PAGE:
1. What does the Rule mean by “unauthorized waste”? Does this include all pharmaceuticals that don’t ultimately receive credit? A pharmaceutical is not an “unauthorized waste” simply because it does not ultimately receive manufacturer credit. So long as a pharmaceutical meets the Rule’s definition of “potentially creditable hazardous waste pharmaceutical,”[3] the Rule allows healthcare facilities to send the material to a reverse distributor. Instead, unauthorized waste includes material that the reverse distributor is not authorized to receive, such as non-pharmaceutical hazardous waste and regulated medical waste. EPA notes in the Rule’s preamble that patient care waste (e.g., IV bags and tubing), contaminated personal protective equipment (PPE), medical waste, or other inappropriate wastes” are also examples of unauthorized waste. 84 Fed. Reg. 5924 (Feb. 22, 2019).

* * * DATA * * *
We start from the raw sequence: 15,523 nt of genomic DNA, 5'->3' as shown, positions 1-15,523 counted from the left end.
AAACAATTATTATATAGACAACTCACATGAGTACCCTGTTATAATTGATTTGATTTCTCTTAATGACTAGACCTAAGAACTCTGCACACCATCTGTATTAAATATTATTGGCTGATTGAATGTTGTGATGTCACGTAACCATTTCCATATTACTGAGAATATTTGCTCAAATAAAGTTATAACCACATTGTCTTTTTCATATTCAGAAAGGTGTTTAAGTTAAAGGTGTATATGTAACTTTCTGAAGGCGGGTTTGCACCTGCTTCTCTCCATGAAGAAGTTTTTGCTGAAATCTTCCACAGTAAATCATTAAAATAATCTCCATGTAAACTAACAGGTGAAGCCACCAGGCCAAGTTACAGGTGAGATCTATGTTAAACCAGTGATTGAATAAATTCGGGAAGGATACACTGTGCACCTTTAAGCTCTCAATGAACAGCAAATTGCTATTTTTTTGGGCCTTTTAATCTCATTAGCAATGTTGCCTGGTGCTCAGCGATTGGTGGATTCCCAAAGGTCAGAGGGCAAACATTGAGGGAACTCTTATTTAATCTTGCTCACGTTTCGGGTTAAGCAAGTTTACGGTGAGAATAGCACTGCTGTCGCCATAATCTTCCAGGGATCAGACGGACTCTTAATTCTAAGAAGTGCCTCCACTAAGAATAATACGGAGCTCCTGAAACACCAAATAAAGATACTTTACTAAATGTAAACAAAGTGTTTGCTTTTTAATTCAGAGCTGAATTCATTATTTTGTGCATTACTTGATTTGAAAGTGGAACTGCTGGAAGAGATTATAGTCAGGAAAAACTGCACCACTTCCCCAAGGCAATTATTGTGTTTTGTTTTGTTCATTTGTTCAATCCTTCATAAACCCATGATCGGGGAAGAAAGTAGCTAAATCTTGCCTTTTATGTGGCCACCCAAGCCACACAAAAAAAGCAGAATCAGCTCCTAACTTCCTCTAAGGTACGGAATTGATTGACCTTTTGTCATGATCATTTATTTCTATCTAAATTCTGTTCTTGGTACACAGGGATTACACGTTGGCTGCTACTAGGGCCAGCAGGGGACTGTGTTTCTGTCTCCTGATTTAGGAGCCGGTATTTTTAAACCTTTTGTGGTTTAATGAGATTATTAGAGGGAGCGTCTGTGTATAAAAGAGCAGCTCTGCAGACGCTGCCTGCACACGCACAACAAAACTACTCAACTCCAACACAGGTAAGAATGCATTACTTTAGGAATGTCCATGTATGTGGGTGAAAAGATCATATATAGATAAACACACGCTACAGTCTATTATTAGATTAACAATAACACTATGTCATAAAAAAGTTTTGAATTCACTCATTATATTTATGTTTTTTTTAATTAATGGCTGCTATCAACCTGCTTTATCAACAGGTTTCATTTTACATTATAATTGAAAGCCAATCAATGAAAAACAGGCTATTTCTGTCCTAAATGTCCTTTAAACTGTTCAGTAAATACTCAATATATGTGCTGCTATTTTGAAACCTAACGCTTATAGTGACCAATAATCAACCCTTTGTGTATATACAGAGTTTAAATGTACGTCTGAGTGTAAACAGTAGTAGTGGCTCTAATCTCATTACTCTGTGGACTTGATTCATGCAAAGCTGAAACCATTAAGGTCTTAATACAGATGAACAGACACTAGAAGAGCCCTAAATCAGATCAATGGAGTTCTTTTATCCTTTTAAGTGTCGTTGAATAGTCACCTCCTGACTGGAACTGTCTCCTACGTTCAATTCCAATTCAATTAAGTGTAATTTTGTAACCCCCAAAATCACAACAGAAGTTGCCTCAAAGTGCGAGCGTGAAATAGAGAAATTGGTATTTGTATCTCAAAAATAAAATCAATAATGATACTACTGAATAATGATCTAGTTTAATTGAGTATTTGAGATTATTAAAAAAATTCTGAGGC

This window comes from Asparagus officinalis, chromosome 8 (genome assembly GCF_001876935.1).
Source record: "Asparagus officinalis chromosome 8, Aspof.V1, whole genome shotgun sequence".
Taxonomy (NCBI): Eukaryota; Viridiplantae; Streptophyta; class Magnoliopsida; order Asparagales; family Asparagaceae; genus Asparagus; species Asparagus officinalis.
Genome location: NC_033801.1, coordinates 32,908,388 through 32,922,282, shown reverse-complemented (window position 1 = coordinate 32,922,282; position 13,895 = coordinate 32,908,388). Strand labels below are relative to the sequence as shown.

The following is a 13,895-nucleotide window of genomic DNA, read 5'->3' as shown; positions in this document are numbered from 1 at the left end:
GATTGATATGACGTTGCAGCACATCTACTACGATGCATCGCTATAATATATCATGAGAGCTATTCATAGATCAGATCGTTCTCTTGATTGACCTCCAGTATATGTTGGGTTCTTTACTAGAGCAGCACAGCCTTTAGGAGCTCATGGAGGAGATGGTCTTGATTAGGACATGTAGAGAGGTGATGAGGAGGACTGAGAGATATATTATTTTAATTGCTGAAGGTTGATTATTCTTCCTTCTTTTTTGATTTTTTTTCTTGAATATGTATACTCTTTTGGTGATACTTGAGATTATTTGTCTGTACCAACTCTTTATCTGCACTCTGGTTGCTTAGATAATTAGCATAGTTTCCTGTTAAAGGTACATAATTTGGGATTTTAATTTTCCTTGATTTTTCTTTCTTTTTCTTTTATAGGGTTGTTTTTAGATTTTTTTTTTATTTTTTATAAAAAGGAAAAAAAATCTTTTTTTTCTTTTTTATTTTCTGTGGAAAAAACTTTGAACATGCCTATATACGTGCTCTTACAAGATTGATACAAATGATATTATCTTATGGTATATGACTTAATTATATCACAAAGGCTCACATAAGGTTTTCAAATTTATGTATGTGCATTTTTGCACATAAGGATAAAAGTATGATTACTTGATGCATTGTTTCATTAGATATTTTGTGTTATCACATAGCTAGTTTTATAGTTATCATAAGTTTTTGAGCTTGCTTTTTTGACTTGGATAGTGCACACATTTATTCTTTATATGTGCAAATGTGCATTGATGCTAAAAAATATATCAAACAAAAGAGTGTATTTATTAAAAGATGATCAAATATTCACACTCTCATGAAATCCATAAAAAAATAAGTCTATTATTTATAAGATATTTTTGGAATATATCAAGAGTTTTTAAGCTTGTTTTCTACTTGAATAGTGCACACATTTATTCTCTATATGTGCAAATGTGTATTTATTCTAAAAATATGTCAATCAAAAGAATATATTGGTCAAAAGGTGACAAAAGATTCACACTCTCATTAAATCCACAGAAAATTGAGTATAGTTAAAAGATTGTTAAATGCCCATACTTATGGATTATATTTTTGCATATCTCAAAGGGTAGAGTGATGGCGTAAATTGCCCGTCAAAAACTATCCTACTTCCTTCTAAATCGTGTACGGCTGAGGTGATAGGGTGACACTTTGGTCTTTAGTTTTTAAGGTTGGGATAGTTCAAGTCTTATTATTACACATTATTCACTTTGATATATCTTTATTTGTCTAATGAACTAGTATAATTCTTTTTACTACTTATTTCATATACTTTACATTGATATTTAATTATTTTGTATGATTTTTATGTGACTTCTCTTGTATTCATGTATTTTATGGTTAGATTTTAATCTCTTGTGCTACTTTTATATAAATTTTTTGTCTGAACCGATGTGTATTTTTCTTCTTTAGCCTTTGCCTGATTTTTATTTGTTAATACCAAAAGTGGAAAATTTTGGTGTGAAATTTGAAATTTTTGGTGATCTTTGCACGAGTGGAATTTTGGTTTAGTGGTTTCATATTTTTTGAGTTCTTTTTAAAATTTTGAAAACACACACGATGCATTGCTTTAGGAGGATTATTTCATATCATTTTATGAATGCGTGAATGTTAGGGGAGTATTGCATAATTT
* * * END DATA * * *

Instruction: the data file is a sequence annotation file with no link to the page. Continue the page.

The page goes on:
1. What must a reverse distributor include in the unauthorized waste report? The Rule gives specific details about what information must be reported. 40 C.F.R. § 266.510(a)(9). Reverse distributors must include the following in each unauthorized waste report:
    1. the reverse distributor’s EPA ID number;
    2. the date the reverse distributor received the unauthorized waste;
    3. the EPA ID number of the healthcare facility that shipped the unauthorized waste, if available;
    4. a description and the quantity of each unauthorized waste, if available;
    5. the method of treatment, storage, or disposal for each unauthorized waste; and
    6. a brief explanation of why the waste was unauthorized, if known.